Tuesday, October 21, 2014

Slurp Du Jour: Red-Cooked Beef Hand-Made Noodles At China North Dumpling


After seven straight posts featuring exotic Vietnamese,  Japanese or Burmese noodles, I felt like I had returned home from a long journey when I sat down to a simple bowl of muscular hand-made wheat noodles with red-cooked beef at China North Dumpling. China has never actually been my home, at least not for more than a month or two at a time, but it's the place I developed a love of noodles, expecially hand-pulled wheat noodles. Chinese restaurants are also places where I can exhibit a little menu-reading competency.

"Number 1 Beef Noodle," I said to the server. "It's not spicy," she said. I shrugged. "Hong shao," I said, to confirm my choice. "Hong shao," she repeated, nodding.  It was the first time I had been warned by a server in an Asian restaurant that something I ordered wasn't spicy.  The reason, I postulated after looking over Yelp reviews and photos of China North Dumpling, is that No. 2, "Spicy beef noodle soup" (which I previously reviewed) is extremely popular and the servers may have come to expect it to be the choice when someone points at that section of the menu.


No. 1 on the "Hand Made Noodle" section of China North Dumpling's menu is listed simply as "Special Beef Noodle Soup" in English, or hong shao niu rou mian (red-cooked beef noodles) in Chinese. Being married to a Shanghainese woman who cooks, I can confidently explain that "red cooked" meas there is a lot of soy sauce involved (and yes, a smidgen of sugar). Red-cooked beef noodle soup is a basic Shanghainese/Taiwanese soup form that cries out for noodles of great substance. It can be made spicy or not, faintly or sharply aromatic and medicinal, and can have any number of veggies thrown in to dude it up. But it must have noodles that can walk the walk.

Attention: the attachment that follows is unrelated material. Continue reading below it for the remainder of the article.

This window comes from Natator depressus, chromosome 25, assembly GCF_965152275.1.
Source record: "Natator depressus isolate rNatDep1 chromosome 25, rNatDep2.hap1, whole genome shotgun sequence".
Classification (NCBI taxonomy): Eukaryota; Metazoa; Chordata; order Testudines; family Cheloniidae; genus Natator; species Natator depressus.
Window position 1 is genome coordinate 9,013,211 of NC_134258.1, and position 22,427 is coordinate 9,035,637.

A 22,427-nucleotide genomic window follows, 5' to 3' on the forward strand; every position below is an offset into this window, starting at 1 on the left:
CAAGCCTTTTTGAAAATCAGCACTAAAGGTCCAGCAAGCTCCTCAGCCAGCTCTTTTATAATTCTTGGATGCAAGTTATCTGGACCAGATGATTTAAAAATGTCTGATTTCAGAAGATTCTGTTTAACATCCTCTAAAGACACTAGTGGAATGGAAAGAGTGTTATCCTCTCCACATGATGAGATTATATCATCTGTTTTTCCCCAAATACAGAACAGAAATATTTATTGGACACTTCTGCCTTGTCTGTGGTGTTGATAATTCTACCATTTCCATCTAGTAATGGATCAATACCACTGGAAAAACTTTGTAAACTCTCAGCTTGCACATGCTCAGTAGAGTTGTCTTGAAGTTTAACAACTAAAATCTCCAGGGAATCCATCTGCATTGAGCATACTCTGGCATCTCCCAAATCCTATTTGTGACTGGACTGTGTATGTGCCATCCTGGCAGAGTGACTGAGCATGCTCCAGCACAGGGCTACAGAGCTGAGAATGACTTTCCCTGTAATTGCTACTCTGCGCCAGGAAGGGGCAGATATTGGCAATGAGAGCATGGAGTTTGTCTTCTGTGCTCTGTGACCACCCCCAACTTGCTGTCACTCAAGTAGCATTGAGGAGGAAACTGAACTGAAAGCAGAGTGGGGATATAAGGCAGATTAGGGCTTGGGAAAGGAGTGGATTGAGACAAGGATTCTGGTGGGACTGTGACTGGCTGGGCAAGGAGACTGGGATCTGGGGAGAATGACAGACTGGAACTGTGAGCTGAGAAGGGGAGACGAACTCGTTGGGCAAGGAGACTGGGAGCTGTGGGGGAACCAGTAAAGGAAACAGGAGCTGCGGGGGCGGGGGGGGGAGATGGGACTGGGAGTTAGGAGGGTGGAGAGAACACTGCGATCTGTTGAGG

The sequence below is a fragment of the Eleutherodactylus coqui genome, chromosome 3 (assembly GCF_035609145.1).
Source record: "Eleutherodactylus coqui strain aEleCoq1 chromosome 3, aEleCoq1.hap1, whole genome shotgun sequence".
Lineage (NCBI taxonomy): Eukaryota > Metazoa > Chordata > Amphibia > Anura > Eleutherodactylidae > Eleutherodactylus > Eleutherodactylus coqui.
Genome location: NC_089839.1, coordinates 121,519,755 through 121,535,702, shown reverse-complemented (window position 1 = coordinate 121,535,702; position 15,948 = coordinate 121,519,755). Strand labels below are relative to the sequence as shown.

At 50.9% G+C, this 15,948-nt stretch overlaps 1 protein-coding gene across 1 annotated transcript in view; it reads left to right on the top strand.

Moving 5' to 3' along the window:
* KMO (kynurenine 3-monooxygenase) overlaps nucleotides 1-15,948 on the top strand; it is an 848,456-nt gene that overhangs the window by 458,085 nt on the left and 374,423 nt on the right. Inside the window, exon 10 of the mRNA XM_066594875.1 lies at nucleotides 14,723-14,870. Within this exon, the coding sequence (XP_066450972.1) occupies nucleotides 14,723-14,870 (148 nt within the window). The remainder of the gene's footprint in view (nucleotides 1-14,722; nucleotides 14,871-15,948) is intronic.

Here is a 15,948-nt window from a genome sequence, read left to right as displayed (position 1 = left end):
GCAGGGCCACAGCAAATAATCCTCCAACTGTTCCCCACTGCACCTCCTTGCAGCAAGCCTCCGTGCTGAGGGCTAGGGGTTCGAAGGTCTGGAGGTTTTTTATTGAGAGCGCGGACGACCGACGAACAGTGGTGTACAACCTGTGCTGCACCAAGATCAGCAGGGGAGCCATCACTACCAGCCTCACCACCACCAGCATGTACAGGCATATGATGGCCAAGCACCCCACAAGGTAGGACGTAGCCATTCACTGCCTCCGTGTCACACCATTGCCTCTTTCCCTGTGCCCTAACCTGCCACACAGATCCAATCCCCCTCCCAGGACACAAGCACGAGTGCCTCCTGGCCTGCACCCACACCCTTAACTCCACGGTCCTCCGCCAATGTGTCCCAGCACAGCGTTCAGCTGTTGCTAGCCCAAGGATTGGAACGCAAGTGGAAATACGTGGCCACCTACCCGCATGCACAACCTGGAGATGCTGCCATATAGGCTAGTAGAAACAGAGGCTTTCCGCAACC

China North Dumpling's red-cooked beef noodle soup is of the most basic, noodle-enhancing variety. A generous portion of red-cooked beef brisket in a soy sauce broth that is slightly sweet and slightly aromatic, and two stalks of Shanghai bok choy propped up by a tangle of thick, chewy noodles whipped out by the two ladies in the back of the store.

Lift the noodles out of the broth, admire their heft and suck them down.  It's an act of worship, I tell ya.


Where slurped: China North Dumpling, 1311 Noriega St., San Francisco




Tuesday, October 14, 2014

Return To Tuyết Mai II: Bún Mắm, Hot Damn!

On my visit documented below to newly gussied-up Tuyết Mai (nee Ngoc Mai) to reaffirm the excellence of its bun bu Hue, I noticed bún mắm on the menu.  A little research confirmed that it had been there all along. This came as a surprise for me, as I had labored under the mistaken impression that the shoebox-sized Mong Thu, three blocks down the street, was the only place in town that served this delicacy. This discovery was excuse enough (as if I needed one) to return to Tuyết Mai a mere five days after my previous visit.

I ordered a "small" bun mam.  Although Tuyết Mai's menu only lists a single price for its bowl of soups (the "small" size), a large size is also available. The  smaller bowl is plenty for lunch, even for Generation XL types like me.